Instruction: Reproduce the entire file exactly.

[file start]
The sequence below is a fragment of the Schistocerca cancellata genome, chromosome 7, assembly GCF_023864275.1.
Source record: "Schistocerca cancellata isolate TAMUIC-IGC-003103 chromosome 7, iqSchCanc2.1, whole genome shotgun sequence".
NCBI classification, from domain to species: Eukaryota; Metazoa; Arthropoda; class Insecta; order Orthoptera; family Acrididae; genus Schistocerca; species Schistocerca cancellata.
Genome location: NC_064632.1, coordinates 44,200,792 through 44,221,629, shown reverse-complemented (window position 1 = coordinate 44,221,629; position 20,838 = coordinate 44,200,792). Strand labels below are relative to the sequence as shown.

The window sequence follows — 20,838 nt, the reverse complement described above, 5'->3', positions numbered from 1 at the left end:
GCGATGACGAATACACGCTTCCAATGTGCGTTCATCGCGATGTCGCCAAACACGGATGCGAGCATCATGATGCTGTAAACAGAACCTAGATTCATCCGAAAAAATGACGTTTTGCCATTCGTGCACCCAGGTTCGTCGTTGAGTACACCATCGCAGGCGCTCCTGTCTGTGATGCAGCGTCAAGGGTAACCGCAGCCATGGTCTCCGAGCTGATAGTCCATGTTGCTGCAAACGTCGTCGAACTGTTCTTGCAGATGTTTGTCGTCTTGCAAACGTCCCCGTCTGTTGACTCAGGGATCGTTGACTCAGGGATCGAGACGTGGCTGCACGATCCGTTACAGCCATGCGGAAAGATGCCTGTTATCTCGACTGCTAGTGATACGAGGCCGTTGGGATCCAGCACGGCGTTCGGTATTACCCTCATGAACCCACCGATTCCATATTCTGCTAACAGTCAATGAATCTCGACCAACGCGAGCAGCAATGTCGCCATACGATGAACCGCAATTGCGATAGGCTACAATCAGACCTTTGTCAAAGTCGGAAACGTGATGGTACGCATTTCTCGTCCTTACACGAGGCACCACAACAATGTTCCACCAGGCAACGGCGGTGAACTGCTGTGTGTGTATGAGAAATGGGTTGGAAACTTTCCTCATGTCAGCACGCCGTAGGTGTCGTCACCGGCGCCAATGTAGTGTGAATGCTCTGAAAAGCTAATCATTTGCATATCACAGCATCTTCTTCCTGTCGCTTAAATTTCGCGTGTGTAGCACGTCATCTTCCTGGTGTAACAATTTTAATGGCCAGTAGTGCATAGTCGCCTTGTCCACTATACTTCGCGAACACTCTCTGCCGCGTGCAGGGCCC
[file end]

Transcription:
The sequence below is a fragment of the Schistocerca cancellata genome, chromosome 7, assembly GCF_023864275.1.
Source record: "Schistocerca cancellata isolate TAMUIC-IGC-003103 chromosome 7, iqSchCanc2.1, whole genome shotgun sequence".
NCBI classification, from domain to species: Eukaryota; Metazoa; Arthropoda; class Insecta; order Orthoptera; family Acrididae; genus Schistocerca; species Schistocerca cancellata.
Genome location: NC_064632.1, coordinates 44,200,792 through 44,221,629, shown reverse-complemented (window position 1 = coordinate 44,221,629; position 20,838 = coordinate 44,200,792). Strand labels below are relative to the sequence as shown.

The window sequence follows — 20,838 nt, the reverse complement described above, 5'->3', positions numbered from 1 at the left end:
GCGATGACGAATACACGCTTCCAATGTGCGTTCATCGCGATGTCGCCAAACACGGATGCGAGCATCATGATGCTGTAAACAGAACCTAGATTCATCCGAAAAAATGACGTTTTGCCATTCGTGCACCCAGGTTCGTCGTTGAGTACACCATCGCAGGCGCTCCTGTCTGTGATGCAGCGTCAAGGGTAACCGCAGCCATGGTCTCCGAGCTGATAGTCCATGTTGCTGCAAACGTCGTCGAACTGTTCTTGCAGATGTTTGTCGTCTTGCAAACGTCCCCGTCTGTTGACTCAGGGATCGTTGACTCAGGGATCGAGACGTGGCTGCACGATCCGTTACAGCCATGCGGAAAGATGCCTGTTATCTCGACTGCTAGTGATACGAGGCCGTTGGGATCCAGCACGGCGTTCGGTATTACCCTCATGAACCCACCGATTCCATATTCTGCTAACAGTCAATGAATCTCGACCAACGCGAGCAGCAATGTCGCCATACGATGAACCGCAATTGCGATAGGCTACAATCAGACCTTTGTCAAAGTCGGAAACGTGATGGTACGCATTTCTCGTCCTTACACGAGGCACCACAACAATGTTCCACCAGGCAACGGCGGTGAACTGCTGTGTGTGTATGAGAAATGGGTTGGAAACTTTCCTCATGTCAGCACGCCGTAGGTGTCGTCACCGGCGCCAATGTAGTGTGAATGCTCTGAAAAGCTAATCATTTGCATATCACAGCATCTTCTTCCTGTCGCTTAAATTTCGCGTGTGTAGCACGTCATCTTCCTGGTGTAACAATTTTAATGGCCAGTAGTGCATAGTCGCCTTGTCCACTATACTTCGCGAACACTCTCTGCCGCGTGCAGGGCCC